“Amma you agree with me no?”
Her father relented.
And Ramesh and Sheila were married in a small ceremony at the neighborhood temple without any fanfare. It was as per Ramesh’s request. Having lived in difficult conditions he believed huge celebrations were an unnecessary waste of money. Sheila agreed. Appa and Amma loved their only daughter too much, to protest. The money they had set aside for their daughter’s wedding was given to the orphanage – the one in which Ramesh had spent his childhood.
A year later, the couple had a beautiful baby girl, Shruthi, and two years’ later a baby boy, Arvind. The niggling worry that Sheila’s parents had at the outset of their daughter’s courtship was put to rest. Whether it had been banished from their mind or whether it still lurked in the dark recesses of their brains did not matter anymore. That Ramesh liked to keep to himself most of the time or had hardly made any friends during the last 15 years was not a point of discussion. That there were no family get-togethers since the wedding or visitors to the house, was insignificant. Sheila’s infectious smile and effervescent attitude, managed to lay any apprehension they may have had, to rest.
“We must respect his feelings, Amma,” Sheila said when Amma raised the topic of celebrating the children’s birthday and proposed inviting close relatives and friends over.
“How can one be like that? Not keeping in touch with anybody. Uff… All work and no play makes Jack a dull boy, you know na, Sheila? Your children do not even know what a family get-together is or a picnic. Do you want our little Arvind to become like Ramesh? And Shruthi – she is a girl! One day, she will get married. Will he not have a wedding ceremony even then? Or is he hoping to find one like him, for her?”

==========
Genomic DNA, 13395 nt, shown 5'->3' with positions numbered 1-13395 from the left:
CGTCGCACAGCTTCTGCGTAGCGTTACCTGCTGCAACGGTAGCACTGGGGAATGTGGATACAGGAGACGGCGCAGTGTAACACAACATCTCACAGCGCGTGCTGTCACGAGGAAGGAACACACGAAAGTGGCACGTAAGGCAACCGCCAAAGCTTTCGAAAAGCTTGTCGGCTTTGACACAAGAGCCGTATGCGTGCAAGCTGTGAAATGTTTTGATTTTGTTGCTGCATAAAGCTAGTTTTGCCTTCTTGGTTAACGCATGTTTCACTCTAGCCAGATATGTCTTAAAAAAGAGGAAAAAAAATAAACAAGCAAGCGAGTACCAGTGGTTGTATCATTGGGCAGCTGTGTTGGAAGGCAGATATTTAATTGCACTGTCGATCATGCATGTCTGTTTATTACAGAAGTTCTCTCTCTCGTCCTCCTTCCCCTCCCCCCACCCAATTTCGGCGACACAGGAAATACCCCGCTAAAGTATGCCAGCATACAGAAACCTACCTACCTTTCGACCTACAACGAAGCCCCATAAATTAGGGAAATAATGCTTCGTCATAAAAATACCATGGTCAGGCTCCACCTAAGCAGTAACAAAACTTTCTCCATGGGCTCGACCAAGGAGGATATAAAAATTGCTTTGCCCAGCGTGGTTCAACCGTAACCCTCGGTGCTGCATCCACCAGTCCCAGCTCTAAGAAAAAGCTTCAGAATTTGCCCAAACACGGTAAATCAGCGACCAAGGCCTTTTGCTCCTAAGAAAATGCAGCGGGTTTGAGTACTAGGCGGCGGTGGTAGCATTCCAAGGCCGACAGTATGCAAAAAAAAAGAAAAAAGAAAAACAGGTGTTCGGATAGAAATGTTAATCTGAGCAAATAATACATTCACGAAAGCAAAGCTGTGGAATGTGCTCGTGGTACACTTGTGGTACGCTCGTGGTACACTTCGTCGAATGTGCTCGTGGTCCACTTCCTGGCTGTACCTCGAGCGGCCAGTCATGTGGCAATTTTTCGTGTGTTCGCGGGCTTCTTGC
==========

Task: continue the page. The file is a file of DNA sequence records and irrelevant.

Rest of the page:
“Ramesh loves his privacy Amma,” Sheila firmly but kindly, responded to Amma’s repeated remonstrations, ending further discussions on the subject; at-least for that moment.
Once or twice, Sheila had raised the need for socializing to Ramesh. The first time her supplication had been met with an uncalled for change in his temperament; quite unlike anything she had witnessed earlier. It had frightened her to see him like that. But she had not discussed it with Amma or Appa. His childhood has been hard. There is nothing to discuss, she told herself and life had gone back to status quo.
A few years later, when Sheila had raised the issue again, Ramesh had walked out of the house; in the dead of the night. It had required a lot of coaxing and a promise never to raise the topic again to get him to return home. That was it. It was settled then that there would be no further discussion on the matter.
It was the first day of school after the Diwali holidays; a bright Monday morning. Shruthi and Arvind were excited to return to school. It had been frustrating sitting all day at home with ageing grandparents while their parents were busy at work. The children had outgrown Appa’s stories and Amma’s freshly cooked meals, which they once found finger-licking delicious. They were at an age where they craved for change. They wanted more than a comfortable home and loving grand-parents.
“Rahul has got us all gifts from Italy,” Arvind exclaimed excitedly, as Sheila drove them to school.